I’m not sure what our friend in the Philly area is calling himself in blogtopia these days, but this is more or less a narrowcast blog with him in mind. After this Saturday, he and I will be members of an exclusive club consisting of Northeastern alumni godfathers. I’m sure there are many of us out there, but I still prefer to think of this as an exclusive club. Humor me. I became a godfather on my recent trip to the homeland of Lithuania and I have to say that the experience was intense, humbling, honorable, and touching. I might not get to see my godson as often as you will get to see your godson in the state next door, but the newfound honor still feels just as powerful.
In the sartorial department, I went all out for this event. I don’t recall exactly what Michael Corleone wore when he became a godfather (not “The” Godfather, which actually happened concurrently at the end of the first film), but I decided to get decked out in a white linen suit, complete with a white Panama hat. I’m hoping to post a photo or two here soon, but in the interim let me tell you that everyone said I at least looked the part of a godfather. And when you look good, you feel good, so I was halfway there before the ceremony even began.
Honestly, I probably didn’t give ample thought to becoming a godfather. I gladly accepted the offer and set about preparing for the baptism. It wasn’t until I was actually there and getting translated little snippets from Swedish Girl that I understood that I was now involved in a lifelong undertaking. Not being able to understand what was being said in the various Lithuanian ceremonies allowed me to daydream about the situation. By the way, my daydreams were interrupted by a couple of mandatory vodka shots and various other centuries-old traditions. Not how I usually spend a Sunday morning, but when in Rome…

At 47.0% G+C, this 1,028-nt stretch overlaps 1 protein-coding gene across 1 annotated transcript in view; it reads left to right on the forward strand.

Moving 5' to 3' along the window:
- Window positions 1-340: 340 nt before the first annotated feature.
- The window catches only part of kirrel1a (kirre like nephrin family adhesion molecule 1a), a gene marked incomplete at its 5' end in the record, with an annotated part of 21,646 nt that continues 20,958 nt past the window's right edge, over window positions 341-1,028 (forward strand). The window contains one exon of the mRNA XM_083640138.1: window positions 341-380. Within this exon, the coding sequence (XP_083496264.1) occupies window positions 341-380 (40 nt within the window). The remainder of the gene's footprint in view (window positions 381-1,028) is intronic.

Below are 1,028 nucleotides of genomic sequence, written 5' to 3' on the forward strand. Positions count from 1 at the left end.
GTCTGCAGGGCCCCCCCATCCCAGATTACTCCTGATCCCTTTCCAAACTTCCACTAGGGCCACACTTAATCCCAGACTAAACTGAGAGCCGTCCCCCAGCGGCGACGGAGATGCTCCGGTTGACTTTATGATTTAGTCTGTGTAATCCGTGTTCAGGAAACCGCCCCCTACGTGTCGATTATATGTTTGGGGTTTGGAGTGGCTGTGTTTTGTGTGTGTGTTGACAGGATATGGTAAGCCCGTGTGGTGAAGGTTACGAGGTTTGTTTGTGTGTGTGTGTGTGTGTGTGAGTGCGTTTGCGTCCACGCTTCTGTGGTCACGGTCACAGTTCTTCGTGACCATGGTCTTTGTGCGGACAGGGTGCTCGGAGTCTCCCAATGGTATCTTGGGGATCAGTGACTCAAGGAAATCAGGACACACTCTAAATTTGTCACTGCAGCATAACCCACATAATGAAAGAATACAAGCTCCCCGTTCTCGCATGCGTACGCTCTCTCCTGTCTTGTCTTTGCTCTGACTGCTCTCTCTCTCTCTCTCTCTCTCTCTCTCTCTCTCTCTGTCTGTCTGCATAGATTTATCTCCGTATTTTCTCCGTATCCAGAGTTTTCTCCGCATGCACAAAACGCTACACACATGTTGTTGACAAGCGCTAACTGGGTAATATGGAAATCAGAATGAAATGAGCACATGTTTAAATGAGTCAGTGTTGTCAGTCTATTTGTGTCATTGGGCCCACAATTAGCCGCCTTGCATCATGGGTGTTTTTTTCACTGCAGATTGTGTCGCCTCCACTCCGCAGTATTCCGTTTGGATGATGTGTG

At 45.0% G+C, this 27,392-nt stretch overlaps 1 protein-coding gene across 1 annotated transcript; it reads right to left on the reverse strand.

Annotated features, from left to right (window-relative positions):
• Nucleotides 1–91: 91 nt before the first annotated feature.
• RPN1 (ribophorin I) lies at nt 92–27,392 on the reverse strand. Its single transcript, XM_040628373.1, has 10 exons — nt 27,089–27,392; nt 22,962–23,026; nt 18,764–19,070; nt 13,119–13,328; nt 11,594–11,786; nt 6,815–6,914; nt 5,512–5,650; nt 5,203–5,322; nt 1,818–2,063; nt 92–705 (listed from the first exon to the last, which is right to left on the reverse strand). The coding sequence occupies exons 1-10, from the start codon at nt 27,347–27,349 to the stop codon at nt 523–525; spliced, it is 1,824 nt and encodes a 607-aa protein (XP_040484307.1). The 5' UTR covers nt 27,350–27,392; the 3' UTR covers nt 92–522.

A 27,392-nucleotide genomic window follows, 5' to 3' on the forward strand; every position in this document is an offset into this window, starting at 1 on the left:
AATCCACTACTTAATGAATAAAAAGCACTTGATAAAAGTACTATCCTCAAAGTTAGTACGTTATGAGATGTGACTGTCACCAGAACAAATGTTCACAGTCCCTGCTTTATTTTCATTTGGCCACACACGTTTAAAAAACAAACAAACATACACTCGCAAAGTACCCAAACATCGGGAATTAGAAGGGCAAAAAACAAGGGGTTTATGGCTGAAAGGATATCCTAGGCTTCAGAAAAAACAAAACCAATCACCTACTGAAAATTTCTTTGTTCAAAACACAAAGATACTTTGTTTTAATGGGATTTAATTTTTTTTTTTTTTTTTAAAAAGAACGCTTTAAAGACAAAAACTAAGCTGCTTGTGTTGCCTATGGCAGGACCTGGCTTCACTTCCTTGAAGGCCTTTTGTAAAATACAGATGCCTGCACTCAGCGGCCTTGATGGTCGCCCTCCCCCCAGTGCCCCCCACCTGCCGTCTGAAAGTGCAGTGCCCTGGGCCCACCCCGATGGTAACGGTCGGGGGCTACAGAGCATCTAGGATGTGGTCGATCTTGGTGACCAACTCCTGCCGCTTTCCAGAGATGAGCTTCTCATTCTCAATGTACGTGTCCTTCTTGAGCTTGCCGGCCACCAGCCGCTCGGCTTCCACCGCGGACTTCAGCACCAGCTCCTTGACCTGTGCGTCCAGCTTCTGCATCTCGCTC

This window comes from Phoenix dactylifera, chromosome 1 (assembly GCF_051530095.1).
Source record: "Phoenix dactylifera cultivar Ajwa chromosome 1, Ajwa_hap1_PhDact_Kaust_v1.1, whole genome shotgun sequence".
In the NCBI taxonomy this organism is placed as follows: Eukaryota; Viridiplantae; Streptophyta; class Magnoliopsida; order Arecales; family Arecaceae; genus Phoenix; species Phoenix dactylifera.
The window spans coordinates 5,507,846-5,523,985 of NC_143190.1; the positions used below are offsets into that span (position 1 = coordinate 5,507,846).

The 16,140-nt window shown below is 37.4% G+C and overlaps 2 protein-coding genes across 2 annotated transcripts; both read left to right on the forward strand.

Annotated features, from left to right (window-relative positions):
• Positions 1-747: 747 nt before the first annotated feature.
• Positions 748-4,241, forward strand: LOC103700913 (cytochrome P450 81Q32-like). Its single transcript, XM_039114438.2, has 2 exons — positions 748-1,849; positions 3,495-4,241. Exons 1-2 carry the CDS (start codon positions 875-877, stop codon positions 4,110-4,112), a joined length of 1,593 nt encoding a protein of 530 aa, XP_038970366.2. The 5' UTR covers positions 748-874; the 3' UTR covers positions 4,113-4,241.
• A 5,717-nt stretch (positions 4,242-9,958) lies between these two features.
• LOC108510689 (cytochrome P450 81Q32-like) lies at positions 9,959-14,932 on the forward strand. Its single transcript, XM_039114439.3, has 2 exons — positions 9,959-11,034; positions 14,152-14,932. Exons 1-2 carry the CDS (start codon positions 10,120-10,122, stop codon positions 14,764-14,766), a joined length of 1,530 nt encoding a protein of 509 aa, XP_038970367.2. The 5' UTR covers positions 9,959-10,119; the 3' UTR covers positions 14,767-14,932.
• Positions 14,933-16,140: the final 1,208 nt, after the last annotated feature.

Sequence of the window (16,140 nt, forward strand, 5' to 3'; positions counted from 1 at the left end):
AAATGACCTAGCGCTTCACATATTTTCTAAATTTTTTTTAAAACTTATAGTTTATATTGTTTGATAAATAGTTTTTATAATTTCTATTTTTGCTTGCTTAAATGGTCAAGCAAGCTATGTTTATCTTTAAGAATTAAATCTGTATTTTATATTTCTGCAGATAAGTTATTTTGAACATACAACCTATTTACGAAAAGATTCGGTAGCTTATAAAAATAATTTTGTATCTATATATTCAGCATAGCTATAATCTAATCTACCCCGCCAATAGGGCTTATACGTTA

My own godfather, God rest his soul, wasn’t a hands-on type of godfather, but even still, I knew he’d lay his life on the line if need be. He didn’t live long enough for me to reach the age that I could bum a beer off him and have some quasi-adult conversations; this is one of the chief regrets in my life. So, I’m looking forward to sharing a similar bond with my godson. This might be in a convoluted mix of Lithuanenglish, but I’m sure it’ll all work out.
So, to my old friend who is about to join this club, I welcome you aboard. Perhaps we’ll end up comparing notes once in a while. Either way, it’s a lifelong duty that I’m sure you’re embracing just as much as I am.